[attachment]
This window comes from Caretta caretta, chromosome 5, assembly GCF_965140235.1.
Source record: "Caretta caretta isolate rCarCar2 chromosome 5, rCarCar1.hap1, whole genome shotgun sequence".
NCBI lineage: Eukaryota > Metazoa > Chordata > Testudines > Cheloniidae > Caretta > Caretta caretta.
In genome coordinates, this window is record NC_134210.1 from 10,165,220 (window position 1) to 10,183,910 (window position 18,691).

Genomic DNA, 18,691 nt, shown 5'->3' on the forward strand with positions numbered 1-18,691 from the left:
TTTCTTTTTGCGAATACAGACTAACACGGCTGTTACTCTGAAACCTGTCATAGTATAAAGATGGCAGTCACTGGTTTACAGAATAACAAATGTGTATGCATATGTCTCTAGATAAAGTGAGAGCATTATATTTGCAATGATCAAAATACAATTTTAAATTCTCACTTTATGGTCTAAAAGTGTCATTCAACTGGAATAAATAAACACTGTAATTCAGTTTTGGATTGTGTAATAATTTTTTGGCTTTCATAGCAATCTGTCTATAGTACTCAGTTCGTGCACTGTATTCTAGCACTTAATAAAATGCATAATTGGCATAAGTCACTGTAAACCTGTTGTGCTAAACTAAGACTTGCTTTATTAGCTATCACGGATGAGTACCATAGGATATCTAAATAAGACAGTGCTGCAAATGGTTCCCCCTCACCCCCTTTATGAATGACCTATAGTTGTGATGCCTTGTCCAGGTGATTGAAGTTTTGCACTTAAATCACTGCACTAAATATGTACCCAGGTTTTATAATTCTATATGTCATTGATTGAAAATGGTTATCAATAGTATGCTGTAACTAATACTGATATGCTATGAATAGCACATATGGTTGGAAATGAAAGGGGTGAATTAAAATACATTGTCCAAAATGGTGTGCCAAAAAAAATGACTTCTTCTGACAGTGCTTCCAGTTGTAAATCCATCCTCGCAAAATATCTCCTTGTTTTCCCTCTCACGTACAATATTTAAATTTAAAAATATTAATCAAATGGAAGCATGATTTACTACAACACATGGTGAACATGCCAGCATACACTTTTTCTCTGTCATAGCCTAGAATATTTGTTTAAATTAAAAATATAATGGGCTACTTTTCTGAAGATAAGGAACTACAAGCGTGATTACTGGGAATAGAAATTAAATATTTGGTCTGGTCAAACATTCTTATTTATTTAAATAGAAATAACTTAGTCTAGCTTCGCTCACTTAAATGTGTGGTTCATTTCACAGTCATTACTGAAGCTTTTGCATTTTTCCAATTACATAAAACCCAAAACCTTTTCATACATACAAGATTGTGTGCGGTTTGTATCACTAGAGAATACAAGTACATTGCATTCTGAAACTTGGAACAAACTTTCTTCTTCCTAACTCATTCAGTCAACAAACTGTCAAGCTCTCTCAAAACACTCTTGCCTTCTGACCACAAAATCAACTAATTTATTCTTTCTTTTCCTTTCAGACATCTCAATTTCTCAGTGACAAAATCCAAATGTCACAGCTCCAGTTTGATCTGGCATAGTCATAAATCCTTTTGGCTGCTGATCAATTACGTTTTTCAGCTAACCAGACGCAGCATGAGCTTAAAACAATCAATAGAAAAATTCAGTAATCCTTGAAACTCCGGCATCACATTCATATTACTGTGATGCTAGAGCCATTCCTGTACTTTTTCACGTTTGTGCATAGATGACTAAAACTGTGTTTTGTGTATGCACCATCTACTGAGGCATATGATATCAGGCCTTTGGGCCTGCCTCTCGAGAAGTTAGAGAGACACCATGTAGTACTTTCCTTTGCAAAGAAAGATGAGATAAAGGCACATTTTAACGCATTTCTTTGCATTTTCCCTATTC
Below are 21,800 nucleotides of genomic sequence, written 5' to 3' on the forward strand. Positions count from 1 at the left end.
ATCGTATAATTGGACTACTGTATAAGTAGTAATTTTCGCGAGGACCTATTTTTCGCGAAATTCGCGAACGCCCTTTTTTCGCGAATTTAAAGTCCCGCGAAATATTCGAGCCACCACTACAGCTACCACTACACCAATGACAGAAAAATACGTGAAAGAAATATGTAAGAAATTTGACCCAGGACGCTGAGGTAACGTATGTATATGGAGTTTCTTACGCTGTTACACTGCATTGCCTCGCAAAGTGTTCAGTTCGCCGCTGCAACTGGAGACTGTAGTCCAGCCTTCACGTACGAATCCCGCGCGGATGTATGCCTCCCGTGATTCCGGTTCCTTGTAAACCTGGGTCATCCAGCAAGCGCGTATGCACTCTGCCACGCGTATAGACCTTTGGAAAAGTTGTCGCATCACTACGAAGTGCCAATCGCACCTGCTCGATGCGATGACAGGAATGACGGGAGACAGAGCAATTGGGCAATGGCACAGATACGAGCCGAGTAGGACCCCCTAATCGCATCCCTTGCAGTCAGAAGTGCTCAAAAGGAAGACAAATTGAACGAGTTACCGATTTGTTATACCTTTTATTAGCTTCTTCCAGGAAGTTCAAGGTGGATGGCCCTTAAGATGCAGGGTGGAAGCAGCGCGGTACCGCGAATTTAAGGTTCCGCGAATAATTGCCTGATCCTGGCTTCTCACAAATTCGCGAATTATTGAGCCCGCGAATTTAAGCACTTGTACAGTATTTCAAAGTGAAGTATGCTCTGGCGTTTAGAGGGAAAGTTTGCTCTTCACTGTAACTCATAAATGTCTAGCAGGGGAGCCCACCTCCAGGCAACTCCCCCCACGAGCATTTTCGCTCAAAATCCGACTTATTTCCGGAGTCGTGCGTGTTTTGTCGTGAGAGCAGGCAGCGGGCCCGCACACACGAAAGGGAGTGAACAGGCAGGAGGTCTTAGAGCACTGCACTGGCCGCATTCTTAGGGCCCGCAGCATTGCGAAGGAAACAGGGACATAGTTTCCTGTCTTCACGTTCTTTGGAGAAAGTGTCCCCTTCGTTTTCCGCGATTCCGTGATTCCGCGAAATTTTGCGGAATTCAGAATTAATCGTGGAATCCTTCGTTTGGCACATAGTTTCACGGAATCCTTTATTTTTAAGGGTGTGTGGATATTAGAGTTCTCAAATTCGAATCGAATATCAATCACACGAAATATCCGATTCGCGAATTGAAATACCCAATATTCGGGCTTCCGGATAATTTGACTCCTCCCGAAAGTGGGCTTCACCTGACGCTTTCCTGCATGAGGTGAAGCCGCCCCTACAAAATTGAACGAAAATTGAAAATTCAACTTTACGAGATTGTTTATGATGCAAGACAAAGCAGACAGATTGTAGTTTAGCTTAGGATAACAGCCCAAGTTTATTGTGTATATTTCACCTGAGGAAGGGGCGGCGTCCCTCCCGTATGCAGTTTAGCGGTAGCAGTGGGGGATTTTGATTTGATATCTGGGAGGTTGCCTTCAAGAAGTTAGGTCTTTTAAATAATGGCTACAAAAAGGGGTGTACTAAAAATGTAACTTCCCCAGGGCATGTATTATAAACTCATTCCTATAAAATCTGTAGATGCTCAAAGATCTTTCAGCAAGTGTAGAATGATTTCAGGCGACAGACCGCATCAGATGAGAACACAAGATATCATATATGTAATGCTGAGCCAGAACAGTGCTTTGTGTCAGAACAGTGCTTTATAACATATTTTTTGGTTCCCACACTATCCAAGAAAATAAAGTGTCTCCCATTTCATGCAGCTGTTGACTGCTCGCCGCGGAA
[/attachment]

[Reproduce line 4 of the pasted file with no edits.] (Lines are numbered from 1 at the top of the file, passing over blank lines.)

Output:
In genome coordinates, this window is record NC_134210.1 from 10,165,220 (window position 1) to 10,183,910 (window position 18,691).